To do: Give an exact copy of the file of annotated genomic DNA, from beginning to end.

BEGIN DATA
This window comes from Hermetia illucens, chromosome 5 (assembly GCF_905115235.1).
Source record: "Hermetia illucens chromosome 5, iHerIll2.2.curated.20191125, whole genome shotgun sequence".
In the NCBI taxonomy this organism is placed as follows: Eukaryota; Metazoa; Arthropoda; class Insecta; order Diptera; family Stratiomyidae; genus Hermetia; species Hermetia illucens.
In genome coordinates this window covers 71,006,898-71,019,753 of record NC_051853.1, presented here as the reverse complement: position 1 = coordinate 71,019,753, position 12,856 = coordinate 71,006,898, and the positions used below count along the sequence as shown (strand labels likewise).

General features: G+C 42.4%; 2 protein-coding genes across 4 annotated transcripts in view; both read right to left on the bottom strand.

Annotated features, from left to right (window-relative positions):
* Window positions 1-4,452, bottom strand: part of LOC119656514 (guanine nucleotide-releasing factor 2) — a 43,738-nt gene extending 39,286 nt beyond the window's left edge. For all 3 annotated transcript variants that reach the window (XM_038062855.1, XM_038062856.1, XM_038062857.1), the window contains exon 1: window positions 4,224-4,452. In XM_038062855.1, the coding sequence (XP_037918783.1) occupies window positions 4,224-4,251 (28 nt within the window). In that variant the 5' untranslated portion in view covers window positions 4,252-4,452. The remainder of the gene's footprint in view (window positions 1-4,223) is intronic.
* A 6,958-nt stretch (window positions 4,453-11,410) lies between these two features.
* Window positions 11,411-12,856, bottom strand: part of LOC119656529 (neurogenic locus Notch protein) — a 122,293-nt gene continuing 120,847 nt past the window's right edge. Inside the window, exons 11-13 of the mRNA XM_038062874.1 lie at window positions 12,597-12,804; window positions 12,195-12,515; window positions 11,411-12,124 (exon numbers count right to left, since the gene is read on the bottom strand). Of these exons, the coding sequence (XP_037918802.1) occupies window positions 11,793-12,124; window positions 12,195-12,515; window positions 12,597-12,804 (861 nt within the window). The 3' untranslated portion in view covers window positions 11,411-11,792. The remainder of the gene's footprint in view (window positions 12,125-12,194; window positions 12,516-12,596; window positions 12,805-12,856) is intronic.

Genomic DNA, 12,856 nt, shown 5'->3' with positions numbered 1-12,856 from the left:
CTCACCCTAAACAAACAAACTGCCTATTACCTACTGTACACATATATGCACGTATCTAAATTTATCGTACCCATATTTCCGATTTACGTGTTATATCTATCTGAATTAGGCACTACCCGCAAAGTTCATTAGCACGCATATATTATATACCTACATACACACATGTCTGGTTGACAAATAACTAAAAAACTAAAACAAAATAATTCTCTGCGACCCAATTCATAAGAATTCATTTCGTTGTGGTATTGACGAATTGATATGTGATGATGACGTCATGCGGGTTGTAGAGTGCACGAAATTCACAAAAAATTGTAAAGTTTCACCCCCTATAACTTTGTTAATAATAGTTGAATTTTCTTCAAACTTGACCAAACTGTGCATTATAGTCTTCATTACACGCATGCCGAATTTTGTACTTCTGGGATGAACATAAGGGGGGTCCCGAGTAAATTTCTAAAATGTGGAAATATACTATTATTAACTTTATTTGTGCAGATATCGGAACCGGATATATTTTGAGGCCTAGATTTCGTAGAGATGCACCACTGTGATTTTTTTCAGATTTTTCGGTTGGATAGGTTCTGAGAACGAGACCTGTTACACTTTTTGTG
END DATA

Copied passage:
This window comes from Hermetia illucens, chromosome 5 (assembly GCF_905115235.1).
Source record: "Hermetia illucens chromosome 5, iHerIll2.2.curated.20191125, whole genome shotgun sequence".
In the NCBI taxonomy this organism is placed as follows: Eukaryota; Metazoa; Arthropoda; class Insecta; order Diptera; family Stratiomyidae; genus Hermetia; species Hermetia illucens.
In genome coordinates this window covers 71,006,898-71,019,753 of record NC_051853.1, presented here as the reverse complement: position 1 = coordinate 71,019,753, position 12,856 = coordinate 71,006,898, and the positions used below count along the sequence as shown (strand labels likewise).

General features: G+C 42.4%; 2 protein-coding genes across 4 annotated transcripts in view; both read right to left on the bottom strand.

Annotated features, from left to right (window-relative positions):
* Window positions 1-4,452, bottom strand: part of LOC119656514 (guanine nucleotide-releasing factor 2) — a 43,738-nt gene extending 39,286 nt beyond the window's left edge. For all 3 annotated transcript variants that reach the window (XM_038062855.1, XM_038062856.1, XM_038062857.1), the window contains exon 1: window positions 4,224-4,452. In XM_038062855.1, the coding sequence (XP_037918783.1) occupies window positions 4,224-4,251 (28 nt within the window). In that variant the 5' untranslated portion in view covers window positions 4,252-4,452. The remainder of the gene's footprint in view (window positions 1-4,223) is intronic.
* A 6,958-nt stretch (window positions 4,453-11,410) lies between these two features.
* Window positions 11,411-12,856, bottom strand: part of LOC119656529 (neurogenic locus Notch protein) — a 122,293-nt gene continuing 120,847 nt past the window's right edge. Inside the window, exons 11-13 of the mRNA XM_038062874.1 lie at window positions 12,597-12,804; window positions 12,195-12,515; window positions 11,411-12,124 (exon numbers count right to left, since the gene is read on the bottom strand). Of these exons, the coding sequence (XP_037918802.1) occupies window positions 11,793-12,124; window positions 12,195-12,515; window positions 12,597-12,804 (861 nt within the window). The 3' untranslated portion in view covers window positions 11,411-11,792. The remainder of the gene's footprint in view (window positions 12,125-12,194; window positions 12,516-12,596; window positions 12,805-12,856) is intronic.

Genomic DNA, 12,856 nt, shown 5'->3' with positions numbered 1-12,856 from the left:
CTCACCCTAAACAAACAAACTGCCTATTACCTACTGTACACATATATGCACGTATCTAAATTTATCGTACCCATATTTCCGATTTACGTGTTATATCTATCTGAATTAGGCACTACCCGCAAAGTTCATTAGCACGCATATATTATATACCTACATACACACATGTCTGGTTGACAAATAACTAAAAAACTAAAACAAAATAATTCTCTGCGACCCAATTCATAAGAATTCATTTCGTTGTGGTATTGACGAATTGATATGTGATGATGACGTCATGCGGGTTGTAGAGTGCACGAAATTCACAAAAAATTGTAAAGTTTCACCCCCTATAACTTTGTTAATAATAGTTGAATTTTCTTCAAACTTGACCAAACTGTGCATTATAGTCTTCATTACACGCATGCCGAATTTTGTACTTCTGGGATGAACATAAGGGGGGTCCCGAGTAAATTTCTAAAATGTGGAAATATACTATTATTAACTTTATTTGTGCAGATATCGGAACCGGATATATTTTGAGGCCTAGATTTCGTAGAGATGCACCACTGTGATTTTTTTCAGATTTTTCGGTTGGATAGGTTCTGAGAACGAGACCTGTTACACTTTTTGTG